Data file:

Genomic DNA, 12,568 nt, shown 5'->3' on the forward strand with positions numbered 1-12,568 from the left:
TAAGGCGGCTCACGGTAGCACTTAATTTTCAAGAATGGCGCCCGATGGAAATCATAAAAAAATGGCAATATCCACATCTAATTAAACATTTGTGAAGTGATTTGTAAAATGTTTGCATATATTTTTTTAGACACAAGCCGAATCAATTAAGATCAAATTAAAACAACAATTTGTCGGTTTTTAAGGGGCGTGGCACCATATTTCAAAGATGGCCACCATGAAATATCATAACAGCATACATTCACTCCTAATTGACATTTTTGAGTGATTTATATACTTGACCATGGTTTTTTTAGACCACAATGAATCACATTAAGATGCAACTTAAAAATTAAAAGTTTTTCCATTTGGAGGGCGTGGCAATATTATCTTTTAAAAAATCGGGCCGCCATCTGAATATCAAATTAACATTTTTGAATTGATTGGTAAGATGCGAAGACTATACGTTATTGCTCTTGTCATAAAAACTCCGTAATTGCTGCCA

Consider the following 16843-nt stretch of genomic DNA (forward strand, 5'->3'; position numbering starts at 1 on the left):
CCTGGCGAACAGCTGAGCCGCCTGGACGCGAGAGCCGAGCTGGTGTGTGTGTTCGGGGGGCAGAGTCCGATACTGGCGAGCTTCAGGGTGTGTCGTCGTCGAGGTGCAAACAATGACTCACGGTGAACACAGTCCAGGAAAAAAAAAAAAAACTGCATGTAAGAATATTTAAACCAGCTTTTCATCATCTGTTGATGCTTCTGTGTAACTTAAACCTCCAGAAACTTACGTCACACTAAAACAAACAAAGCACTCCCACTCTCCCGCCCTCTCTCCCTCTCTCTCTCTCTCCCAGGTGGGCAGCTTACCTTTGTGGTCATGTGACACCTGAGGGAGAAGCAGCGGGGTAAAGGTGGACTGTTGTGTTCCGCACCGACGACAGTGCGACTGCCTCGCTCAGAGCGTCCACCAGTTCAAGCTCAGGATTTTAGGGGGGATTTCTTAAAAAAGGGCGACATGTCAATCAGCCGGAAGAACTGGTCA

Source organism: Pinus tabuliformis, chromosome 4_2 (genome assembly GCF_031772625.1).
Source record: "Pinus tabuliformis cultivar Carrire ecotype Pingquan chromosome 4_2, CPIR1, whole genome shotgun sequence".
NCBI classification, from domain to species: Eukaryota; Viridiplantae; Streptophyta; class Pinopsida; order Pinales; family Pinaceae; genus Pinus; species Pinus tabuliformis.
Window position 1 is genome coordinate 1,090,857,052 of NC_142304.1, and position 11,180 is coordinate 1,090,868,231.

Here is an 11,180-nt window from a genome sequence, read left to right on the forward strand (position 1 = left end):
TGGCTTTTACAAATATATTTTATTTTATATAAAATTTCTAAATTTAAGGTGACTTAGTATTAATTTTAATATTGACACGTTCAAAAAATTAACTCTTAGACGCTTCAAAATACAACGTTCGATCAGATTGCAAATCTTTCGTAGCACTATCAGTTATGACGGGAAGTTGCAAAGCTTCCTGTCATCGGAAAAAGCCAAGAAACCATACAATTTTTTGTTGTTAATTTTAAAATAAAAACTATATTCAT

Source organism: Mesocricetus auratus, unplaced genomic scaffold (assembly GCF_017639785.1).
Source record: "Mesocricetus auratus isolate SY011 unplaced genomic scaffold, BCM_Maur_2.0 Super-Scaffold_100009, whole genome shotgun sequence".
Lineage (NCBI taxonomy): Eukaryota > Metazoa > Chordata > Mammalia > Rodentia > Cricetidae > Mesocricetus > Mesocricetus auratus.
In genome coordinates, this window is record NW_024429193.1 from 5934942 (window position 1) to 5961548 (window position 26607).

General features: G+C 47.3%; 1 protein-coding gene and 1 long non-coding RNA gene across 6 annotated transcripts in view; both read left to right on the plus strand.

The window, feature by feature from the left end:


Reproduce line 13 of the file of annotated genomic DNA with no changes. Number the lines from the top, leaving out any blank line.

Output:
Lineage (NCBI taxonomy): Eukaryota > Metazoa > Chordata > Mammalia > Rodentia > Cricetidae > Mesocricetus > Mesocricetus auratus.